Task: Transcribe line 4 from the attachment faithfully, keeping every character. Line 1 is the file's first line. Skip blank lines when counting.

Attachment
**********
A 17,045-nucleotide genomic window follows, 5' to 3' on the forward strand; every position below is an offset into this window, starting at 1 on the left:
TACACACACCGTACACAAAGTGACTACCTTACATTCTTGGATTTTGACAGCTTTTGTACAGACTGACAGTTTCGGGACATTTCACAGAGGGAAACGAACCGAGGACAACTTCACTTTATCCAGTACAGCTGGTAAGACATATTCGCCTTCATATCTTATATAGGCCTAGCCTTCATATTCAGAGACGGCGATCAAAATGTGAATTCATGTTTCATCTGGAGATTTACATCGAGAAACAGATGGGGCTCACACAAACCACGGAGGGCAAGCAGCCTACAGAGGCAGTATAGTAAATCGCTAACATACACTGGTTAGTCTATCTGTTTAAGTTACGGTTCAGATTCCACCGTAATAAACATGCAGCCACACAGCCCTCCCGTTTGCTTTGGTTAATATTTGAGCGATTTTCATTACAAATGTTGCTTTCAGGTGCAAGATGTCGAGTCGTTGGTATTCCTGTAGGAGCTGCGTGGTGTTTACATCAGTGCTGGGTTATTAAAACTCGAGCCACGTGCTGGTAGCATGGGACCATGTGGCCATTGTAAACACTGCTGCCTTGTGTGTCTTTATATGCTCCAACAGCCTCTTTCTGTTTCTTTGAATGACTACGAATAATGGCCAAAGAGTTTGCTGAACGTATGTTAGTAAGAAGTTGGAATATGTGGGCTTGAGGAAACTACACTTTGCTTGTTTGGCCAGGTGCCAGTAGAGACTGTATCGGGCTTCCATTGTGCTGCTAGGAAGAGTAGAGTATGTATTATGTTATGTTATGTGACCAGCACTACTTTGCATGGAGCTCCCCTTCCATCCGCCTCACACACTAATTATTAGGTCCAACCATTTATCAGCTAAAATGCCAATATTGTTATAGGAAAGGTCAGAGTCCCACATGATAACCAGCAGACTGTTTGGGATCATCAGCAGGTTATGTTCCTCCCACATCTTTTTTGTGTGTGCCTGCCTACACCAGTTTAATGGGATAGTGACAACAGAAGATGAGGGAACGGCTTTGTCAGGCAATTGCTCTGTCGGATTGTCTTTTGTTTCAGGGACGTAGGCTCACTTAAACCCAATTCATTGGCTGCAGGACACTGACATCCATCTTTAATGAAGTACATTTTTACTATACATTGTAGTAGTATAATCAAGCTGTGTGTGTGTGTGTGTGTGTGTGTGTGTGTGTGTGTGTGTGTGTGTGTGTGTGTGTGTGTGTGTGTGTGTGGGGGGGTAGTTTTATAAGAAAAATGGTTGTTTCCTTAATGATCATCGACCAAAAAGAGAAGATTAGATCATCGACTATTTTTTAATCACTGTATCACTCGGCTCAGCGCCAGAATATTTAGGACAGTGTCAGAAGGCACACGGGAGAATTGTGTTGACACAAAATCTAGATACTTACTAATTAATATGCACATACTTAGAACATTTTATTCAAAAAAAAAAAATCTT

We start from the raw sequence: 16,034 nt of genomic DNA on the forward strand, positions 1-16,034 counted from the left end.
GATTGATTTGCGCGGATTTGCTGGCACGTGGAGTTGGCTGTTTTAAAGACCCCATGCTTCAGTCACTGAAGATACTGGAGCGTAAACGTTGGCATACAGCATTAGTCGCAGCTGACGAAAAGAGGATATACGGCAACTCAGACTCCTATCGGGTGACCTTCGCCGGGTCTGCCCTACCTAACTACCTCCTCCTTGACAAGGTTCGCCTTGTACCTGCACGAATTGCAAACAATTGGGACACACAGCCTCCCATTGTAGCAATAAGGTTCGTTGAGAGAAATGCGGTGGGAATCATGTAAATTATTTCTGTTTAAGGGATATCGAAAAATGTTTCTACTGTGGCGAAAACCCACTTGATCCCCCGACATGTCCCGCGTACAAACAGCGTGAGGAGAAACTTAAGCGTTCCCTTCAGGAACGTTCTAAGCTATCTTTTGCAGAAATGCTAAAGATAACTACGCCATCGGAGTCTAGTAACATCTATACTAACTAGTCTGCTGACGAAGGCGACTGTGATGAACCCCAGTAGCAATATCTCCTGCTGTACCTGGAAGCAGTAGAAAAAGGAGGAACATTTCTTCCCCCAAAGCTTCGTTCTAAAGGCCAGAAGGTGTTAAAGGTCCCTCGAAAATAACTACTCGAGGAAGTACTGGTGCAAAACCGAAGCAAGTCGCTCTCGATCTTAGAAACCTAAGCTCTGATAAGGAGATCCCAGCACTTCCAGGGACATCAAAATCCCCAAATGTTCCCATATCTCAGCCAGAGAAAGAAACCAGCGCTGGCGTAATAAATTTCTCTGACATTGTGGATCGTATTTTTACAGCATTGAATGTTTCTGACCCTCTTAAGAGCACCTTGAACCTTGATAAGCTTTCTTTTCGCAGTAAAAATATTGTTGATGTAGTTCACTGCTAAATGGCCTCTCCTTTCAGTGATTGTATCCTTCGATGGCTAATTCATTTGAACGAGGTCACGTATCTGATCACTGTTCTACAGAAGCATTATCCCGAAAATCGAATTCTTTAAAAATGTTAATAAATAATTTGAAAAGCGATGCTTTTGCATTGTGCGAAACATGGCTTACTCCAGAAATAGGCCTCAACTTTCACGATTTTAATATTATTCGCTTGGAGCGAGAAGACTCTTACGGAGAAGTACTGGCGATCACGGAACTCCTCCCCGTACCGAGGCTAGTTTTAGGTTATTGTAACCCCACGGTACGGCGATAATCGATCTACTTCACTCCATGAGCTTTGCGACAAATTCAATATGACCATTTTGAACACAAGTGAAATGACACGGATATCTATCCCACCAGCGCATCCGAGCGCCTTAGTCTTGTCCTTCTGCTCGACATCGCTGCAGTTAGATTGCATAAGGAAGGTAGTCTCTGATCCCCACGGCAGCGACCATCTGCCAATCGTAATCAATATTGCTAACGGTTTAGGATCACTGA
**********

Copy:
GATTGATTTGCGCGGATTTGCTGGCACGTGGAGTTGGCTGTTTTAAAGACCCCATGCTTCAGTCACTGAAGATACTGGAGCGTAAACGTTGGCATACAGCATTAGTCGCAGCTGACGAAAAGAGGATATACGGCAACTCAGACTCCTATCGGGTGACCTTCGCCGGGTCTGCCCTACCTAACTACCTCCTCCTTGACAAGGTTCGCCTTGTACCTGCACGAATTGCAAACAATTGGGACACACAGCCTCCCATTGTAGCAATAAGGTTCGTTGAGAGAAATGCGGTGGGAATCATGTAAATTATTTCTGTTTAAGGGATATCGAAAAATGTTTCTACTGTGGCGAAAACCCACTTGATCCCCCGACATGTCCCGCGTACAAACAGCGTGAGGAGAAACTTAAGCGTTCCCTTCAGGAACGTTCTAAGCTATCTTTTGCAGAAATGCTAAAGATAACTACGCCATCGGAGTCTAGTAACATCTATACTAACTAGTCTGCTGACGAAGGCGACTGTGATGAACCCCAGTAGCAATATCTCCTGCTGTACCTGGAAGCAGTAGAAAAAGGAGGAACATTTCTTCCCCCAAAGCTTCGTTCTAAAGGCCAGAAGGTGTTAAAGGTCCCTCGAAAATAACTACTCGAGGAAGTACTGGTGCAAAACCGAAGCAAGTCGCTCTCGATCTTAGAAACCTAAGCTCTGATAAGGAGATCCCAGCACTTCCAGGGACATCAAAATCCCCAAATGTTCCCATATCTCAGCCAGAGAAAGAAACCAGCGCTGGCGTAATAAATTTCTCTGACATTGTGGATCGTATTTTTACAGCATTGAATGTTTCTGACCCTCTTAAGAGCACCTTGAACCTTGATAAGCTTTCTTTTCGCAGTAAAAATATTGTTGATGTAGTTCACTGCTAAATGGCCTCTCCTTTCAGTGATTGTATCCTTCGATGGCTAATTCATTTGAACGAGGTCACGTATCTGATCACTGTTCTACAGAAGCATTATCCCGAAAATCGAATTCTTTAAAAATGTTAATAAATAATTTGAAAAGCGATGCTTTTGCATTGTGCGAAACATGGCTTACTCCAGAAATAGGCCTCAACTTTCACGATTTTAATATTATTCGCTTGGAGCGAGAAGACTCTTACGGAGAAGTACTGGCGATCACGGAACTCCTCCCCGTACCGAGGCTAGTTTTAGGTTATTGTAACCCCACGGTACGGCGATAATCGATCTACTTCACTCCATGAGCTTTGCGACAAATTCAATATGACCATTTTGAACACAAGTGAAATGACACGGATATCTATCCCACCAGCGCATCCGAGCGCCTTAGTCTTGTCCTTCTGCTCGACATCGCTGCAGTTAGATTGCATAAGGAAGGTAGTCTCTGATCCCCACGGCAGCGACCATCTGCCAATCGTAATCAATATTGCTAACGGTTTAGGATCACTGA